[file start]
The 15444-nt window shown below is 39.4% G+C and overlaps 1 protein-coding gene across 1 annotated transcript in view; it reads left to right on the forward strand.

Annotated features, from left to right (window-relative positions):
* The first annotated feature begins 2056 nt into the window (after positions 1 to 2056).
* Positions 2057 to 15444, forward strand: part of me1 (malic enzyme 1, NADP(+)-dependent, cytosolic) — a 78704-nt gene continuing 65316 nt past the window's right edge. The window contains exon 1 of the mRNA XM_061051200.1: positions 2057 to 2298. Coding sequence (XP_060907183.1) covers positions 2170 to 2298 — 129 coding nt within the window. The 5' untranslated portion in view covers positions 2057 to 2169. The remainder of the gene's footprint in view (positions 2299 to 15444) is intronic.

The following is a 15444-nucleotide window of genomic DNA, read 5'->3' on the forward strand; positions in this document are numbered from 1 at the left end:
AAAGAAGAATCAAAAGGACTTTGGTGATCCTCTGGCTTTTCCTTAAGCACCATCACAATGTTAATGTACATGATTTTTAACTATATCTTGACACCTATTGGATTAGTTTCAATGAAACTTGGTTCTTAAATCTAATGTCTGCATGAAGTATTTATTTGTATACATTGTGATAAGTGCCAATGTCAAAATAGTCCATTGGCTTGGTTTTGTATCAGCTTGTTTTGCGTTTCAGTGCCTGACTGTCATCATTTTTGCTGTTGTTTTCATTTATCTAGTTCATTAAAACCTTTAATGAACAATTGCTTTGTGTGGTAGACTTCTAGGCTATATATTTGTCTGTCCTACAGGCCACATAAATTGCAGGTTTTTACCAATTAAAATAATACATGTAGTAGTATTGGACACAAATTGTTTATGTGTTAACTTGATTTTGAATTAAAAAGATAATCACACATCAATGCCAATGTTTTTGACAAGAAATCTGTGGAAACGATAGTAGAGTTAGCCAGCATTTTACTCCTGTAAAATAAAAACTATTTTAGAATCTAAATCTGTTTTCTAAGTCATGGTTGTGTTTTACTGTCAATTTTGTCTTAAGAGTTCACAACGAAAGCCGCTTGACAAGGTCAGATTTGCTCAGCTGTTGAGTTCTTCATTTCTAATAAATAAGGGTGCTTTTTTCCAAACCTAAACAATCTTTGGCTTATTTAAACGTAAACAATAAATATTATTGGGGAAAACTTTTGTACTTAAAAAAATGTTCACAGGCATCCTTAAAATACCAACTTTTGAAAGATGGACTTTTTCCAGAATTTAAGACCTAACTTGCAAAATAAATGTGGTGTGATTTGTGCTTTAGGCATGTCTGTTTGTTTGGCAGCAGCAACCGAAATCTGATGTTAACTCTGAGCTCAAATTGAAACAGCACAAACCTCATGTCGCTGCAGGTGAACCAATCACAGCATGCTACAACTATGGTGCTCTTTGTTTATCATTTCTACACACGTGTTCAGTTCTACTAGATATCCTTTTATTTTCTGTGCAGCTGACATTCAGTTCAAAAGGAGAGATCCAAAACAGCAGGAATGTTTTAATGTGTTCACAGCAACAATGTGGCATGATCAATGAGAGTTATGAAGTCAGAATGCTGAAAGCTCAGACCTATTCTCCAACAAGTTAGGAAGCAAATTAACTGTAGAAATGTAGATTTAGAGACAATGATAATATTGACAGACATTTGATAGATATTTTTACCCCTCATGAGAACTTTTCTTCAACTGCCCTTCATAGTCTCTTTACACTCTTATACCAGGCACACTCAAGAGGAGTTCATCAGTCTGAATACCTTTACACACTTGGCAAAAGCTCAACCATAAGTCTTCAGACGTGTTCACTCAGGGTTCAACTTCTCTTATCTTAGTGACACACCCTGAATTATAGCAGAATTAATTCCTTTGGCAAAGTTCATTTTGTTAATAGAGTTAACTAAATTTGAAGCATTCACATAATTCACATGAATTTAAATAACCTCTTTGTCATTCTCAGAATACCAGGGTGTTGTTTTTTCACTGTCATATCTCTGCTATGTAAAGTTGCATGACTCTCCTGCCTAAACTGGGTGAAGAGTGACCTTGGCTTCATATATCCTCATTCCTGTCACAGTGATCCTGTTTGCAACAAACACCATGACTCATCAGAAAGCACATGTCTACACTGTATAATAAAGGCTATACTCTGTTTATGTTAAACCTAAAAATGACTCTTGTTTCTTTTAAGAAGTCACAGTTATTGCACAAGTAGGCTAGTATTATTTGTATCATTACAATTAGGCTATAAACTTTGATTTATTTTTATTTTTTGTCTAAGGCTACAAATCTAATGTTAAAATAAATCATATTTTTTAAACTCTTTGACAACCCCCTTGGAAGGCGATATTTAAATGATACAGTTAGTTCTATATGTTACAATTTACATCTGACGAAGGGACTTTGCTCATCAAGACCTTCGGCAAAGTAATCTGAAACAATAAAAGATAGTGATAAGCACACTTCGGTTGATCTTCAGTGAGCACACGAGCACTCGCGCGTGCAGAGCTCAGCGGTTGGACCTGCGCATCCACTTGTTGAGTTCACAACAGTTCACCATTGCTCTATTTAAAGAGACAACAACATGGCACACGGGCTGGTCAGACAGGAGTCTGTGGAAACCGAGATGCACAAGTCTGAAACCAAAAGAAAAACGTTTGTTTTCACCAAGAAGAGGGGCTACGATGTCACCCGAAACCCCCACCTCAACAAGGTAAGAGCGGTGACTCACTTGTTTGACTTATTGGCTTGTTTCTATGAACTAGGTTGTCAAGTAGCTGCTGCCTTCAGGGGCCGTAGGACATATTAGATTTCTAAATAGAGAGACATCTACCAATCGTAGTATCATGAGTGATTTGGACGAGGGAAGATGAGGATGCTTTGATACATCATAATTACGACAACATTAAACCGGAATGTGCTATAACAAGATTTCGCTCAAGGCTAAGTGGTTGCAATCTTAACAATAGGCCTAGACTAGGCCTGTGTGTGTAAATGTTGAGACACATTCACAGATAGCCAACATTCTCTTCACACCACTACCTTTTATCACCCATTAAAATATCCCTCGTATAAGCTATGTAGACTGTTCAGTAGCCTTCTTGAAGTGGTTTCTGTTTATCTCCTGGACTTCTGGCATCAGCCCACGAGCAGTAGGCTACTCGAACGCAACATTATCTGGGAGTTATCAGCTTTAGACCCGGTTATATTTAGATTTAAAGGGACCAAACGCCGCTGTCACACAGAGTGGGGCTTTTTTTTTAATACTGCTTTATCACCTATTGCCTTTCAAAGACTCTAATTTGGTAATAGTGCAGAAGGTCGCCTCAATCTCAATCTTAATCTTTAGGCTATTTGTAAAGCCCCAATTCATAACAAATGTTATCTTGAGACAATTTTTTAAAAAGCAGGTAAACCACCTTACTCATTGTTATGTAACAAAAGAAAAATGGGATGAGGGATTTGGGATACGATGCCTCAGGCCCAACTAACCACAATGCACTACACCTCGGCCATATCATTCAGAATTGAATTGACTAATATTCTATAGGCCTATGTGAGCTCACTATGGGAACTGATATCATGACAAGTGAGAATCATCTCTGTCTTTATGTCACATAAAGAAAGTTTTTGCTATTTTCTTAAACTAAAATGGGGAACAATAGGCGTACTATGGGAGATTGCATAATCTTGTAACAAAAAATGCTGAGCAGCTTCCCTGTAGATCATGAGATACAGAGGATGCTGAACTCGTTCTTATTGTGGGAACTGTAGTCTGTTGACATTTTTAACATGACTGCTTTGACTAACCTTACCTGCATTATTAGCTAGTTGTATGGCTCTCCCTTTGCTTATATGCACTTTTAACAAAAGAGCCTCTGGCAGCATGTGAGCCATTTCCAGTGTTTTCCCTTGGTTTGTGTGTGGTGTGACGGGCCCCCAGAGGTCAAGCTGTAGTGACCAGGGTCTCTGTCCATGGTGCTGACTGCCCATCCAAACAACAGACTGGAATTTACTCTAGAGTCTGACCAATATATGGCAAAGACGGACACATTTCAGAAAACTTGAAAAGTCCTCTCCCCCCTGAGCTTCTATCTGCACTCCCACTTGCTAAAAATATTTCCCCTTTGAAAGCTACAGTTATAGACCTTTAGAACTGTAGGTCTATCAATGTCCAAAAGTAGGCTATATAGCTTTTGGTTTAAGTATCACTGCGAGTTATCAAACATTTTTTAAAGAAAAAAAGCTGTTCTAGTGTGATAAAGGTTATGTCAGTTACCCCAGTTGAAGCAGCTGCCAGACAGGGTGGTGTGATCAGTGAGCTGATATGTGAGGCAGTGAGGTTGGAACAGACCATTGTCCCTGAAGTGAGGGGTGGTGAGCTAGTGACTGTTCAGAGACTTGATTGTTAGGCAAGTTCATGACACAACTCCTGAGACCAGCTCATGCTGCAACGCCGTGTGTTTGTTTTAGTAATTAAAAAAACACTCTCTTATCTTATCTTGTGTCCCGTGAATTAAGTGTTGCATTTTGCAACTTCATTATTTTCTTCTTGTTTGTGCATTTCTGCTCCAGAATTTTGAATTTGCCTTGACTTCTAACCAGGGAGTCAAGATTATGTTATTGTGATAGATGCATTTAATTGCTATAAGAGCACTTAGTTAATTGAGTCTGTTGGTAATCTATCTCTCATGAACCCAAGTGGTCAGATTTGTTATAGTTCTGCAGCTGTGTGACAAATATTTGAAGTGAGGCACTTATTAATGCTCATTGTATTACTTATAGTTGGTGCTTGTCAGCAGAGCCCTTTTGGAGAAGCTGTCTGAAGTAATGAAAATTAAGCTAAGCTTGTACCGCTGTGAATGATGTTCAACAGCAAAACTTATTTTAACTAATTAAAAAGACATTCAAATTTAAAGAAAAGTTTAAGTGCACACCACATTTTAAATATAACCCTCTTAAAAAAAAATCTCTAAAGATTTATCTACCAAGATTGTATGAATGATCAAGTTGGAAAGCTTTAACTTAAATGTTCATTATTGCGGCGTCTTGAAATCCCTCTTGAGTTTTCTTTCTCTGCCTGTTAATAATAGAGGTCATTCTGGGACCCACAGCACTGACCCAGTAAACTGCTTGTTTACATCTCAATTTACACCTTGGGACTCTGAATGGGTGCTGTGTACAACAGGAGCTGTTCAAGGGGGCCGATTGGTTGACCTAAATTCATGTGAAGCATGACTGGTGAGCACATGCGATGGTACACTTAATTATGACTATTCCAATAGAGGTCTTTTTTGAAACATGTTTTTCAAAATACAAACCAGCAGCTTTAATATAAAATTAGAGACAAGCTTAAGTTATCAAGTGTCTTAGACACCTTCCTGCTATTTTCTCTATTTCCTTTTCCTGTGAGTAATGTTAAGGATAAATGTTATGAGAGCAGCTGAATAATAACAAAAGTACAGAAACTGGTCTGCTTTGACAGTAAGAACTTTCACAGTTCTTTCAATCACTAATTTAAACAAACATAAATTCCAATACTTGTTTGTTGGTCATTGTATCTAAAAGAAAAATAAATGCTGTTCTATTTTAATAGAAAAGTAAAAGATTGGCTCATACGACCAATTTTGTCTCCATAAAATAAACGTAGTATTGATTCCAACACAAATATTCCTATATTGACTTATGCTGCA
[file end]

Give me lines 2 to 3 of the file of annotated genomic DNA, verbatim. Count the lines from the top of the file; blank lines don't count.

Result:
Annotated features, from left to right (window-relative positions):
* The first annotated feature begins 2056 nt into the window (after positions 1 to 2056).